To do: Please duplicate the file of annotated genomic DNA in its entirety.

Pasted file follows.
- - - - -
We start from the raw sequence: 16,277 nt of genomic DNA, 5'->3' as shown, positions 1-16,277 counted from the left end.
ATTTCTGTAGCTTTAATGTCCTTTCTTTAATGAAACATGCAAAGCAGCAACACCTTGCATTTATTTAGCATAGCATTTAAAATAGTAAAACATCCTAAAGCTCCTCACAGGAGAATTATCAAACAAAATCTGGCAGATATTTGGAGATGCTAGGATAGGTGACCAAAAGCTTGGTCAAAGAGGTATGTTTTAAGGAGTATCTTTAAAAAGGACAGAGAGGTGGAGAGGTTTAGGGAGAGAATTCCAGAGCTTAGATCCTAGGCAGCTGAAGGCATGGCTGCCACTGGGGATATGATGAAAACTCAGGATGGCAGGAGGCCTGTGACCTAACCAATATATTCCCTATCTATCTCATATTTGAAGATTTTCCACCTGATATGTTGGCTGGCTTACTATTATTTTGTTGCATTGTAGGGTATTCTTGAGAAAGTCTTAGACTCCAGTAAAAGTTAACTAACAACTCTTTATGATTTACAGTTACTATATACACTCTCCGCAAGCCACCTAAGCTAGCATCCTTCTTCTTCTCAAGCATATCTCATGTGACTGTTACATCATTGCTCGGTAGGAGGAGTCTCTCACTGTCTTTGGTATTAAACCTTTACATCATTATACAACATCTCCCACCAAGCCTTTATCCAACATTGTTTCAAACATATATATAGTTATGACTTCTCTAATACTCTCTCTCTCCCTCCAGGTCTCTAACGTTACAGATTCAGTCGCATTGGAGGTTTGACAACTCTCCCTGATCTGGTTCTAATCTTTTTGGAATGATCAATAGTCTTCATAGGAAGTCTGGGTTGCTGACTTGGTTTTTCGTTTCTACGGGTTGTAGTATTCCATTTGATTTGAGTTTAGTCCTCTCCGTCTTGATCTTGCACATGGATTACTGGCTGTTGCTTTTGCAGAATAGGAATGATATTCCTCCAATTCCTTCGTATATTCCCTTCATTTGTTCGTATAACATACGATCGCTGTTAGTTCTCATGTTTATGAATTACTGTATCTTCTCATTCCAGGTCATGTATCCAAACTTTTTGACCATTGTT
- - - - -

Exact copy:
We start from the raw sequence: 16,277 nt of genomic DNA, 5'->3' as shown, positions 1-16,277 counted from the left end.
ATTTCTGTAGCTTTAATGTCCTTTCTTTAATGAAACATGCAAAGCAGCAACACCTTGCATTTATTTAGCATAGCATTTAAAATAGTAAAACATCCTAAAGCTCCTCACAGGAGAATTATCAAACAAAATCTGGCAGATATTTGGAGATGCTAGGATAGGTGACCAAAAGCTTGGTCAAAGAGGTATGTTTTAAGGAGTATCTTTAAAAAGGACAGAGAGGTGGAGAGGTTTAGGGAGAGAATTCCAGAGCTTAGATCCTAGGCAGCTGAAGGCATGGCTGCCACTGGGGATATGATGAAAACTCAGGATGGCAGGAGGCCTGTGACCTAACCAATATATTCCCTATCTATCTCATATTTGAAGATTTTCCACCTGATATGTTGGCTGGCTTACTATTATTTTGTTGCATTGTAGGGTATTCTTGAGAAAGTCTTAGACTCCAGTAAAAGTTAACTAACAACTCTTTATGATTTACAGTTACTATATACACTCTCCGCAAGCCACCTAAGCTAGCATCCTTCTTCTTCTCAAGCATATCTCATGTGACTGTTACATCATTGCTCGGTAGGAGGAGTCTCTCACTGTCTTTGGTATTAAACCTTTACATCATTATACAACATCTCCCACCAAGCCTTTATCCAACATTGTTTCAAACATATATATAGTTATGACTTCTCTAATACTCTCTCTCTCCCTCCAGGTCTCTAACGTTACAGATTCAGTCGCATTGGAGGTTTGACAACTCTCCCTGATCTGGTTCTAATCTTTTTGGAATGATCAATAGTCTTCATAGGAAGTCTGGGTTGCTGACTTGGTTTTTCGTTTCTACGGGTTGTAGTATTCCATTTGATTTGAGTTTAGTCCTCTCCGTCTTGATCTTGCACATGGATTACTGGCTGTTGCTTTTGCAGAATAGGAATGATATTCCTCCAATTCCTTCGTATATTCCCTTCATTTGTTCGTATAACATACGATCGCTGTTAGTTCTCATGTTTATGAATTACTGTATCTTCTCATTCCAGGTCATGTATCCAAACTTTTTGACCATTGTT